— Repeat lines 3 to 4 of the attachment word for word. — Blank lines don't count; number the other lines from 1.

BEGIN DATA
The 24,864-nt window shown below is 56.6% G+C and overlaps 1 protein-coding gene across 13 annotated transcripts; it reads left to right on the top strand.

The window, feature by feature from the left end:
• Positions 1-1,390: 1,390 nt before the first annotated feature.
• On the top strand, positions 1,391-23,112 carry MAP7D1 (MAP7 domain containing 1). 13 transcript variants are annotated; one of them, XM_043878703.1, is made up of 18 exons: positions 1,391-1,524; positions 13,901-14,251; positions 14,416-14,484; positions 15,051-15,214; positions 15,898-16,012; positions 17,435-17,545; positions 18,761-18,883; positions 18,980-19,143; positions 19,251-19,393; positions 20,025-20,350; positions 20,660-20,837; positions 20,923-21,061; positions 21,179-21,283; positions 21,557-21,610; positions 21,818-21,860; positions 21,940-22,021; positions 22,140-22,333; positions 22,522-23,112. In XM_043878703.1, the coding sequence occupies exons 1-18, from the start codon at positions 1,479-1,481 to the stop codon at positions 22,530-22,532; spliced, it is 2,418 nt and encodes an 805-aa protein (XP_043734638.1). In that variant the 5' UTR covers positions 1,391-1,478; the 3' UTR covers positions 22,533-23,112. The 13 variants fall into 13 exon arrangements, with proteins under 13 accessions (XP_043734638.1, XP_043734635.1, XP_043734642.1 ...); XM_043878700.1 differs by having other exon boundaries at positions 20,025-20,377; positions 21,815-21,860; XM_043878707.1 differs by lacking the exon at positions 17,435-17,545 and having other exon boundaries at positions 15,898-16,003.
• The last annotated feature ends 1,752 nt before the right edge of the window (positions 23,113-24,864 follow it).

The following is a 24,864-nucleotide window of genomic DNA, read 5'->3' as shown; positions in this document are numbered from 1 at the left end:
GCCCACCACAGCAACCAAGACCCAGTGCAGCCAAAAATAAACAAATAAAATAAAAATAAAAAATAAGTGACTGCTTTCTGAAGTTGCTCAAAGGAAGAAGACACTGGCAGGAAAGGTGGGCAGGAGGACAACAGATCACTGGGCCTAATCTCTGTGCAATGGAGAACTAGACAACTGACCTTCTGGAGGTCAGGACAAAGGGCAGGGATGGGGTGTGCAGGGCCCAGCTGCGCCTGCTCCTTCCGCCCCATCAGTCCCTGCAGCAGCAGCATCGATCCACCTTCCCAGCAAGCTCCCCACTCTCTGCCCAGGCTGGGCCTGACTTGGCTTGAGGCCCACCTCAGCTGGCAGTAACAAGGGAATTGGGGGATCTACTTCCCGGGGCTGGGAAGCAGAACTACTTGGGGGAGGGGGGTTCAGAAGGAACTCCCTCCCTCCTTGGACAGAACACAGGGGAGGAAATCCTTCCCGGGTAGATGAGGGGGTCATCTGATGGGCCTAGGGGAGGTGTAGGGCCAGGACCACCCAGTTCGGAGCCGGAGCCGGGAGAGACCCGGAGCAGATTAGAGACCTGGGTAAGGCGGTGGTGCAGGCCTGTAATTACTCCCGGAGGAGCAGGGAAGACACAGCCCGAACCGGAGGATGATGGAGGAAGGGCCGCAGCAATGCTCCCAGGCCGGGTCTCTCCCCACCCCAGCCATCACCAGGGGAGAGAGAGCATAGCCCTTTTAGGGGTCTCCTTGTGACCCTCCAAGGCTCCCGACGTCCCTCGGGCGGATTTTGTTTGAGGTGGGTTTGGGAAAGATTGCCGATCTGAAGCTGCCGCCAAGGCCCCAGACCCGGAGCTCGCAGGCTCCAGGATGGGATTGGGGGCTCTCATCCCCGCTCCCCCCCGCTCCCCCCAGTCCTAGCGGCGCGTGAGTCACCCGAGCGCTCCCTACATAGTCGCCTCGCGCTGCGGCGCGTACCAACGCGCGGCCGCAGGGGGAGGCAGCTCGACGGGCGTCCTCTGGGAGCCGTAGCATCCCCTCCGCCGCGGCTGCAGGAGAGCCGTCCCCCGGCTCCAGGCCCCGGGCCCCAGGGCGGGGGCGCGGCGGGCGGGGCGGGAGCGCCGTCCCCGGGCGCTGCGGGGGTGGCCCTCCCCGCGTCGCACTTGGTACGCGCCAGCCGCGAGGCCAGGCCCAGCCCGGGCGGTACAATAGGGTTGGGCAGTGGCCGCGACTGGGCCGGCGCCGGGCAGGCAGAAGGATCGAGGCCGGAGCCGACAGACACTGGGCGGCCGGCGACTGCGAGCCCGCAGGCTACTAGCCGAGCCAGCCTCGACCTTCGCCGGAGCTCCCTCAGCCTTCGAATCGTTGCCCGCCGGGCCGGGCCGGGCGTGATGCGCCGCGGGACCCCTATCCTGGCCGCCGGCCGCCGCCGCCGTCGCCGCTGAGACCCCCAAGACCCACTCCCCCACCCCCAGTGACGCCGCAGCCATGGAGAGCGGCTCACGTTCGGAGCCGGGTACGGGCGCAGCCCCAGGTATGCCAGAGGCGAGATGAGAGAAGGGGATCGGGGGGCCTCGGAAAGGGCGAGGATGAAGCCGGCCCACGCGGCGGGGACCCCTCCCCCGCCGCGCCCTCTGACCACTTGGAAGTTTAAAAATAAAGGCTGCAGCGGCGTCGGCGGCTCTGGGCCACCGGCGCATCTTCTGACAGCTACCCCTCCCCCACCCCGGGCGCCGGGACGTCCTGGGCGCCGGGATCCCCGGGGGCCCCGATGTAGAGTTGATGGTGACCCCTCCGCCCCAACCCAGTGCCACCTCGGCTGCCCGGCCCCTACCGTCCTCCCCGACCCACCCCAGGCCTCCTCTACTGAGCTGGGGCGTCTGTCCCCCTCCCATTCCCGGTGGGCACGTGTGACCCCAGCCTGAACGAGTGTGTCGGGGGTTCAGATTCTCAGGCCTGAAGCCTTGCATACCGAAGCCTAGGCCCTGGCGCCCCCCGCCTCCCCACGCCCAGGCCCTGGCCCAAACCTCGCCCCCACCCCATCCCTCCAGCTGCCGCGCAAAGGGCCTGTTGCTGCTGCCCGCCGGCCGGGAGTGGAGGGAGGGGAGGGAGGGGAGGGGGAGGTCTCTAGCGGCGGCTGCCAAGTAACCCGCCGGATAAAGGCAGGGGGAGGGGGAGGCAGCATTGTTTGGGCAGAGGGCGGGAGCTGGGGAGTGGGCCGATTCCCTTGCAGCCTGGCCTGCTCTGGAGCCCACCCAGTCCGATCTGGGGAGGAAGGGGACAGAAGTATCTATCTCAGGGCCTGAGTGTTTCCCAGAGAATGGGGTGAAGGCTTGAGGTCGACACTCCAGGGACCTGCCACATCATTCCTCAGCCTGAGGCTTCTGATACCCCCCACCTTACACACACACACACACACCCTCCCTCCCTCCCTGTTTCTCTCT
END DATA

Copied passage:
• Positions 1-1,390: 1,390 nt before the first annotated feature.
• On the top strand, positions 1,391-23,112 carry MAP7D1 (MAP7 domain containing 1). 13 transcript variants are annotated; one of them, XM_043878703.1, is made up of 18 exons: positions 1,391-1,524; positions 13,901-14,251; positions 14,416-14,484; positions 15,051-15,214; positions 15,898-16,012; positions 17,435-17,545; positions 18,761-18,883; positions 18,980-19,143; positions 19,251-19,393; positions 20,025-20,350; positions 20,660-20,837; positions 20,923-21,061; positions 21,179-21,283; positions 21,557-21,610; positions 21,818-21,860; positions 21,940-22,021; positions 22,140-22,333; positions 22,522-23,112. In XM_043878703.1, the coding sequence occupies exons 1-18, from the start codon at positions 1,479-1,481 to the stop codon at positions 22,530-22,532; spliced, it is 2,418 nt and encodes an 805-aa protein (XP_043734638.1). In that variant the 5' UTR covers positions 1,391-1,478; the 3' UTR covers positions 22,533-23,112. The 13 variants fall into 13 exon arrangements, with proteins under 13 accessions (XP_043734638.1, XP_043734635.1, XP_043734642.1 ...); XM_043878700.1 differs by having other exon boundaries at positions 20,025-20,377; positions 21,815-21,860; XM_043878707.1 differs by lacking the exon at positions 17,435-17,545 and having other exon boundaries at positions 15,898-16,003.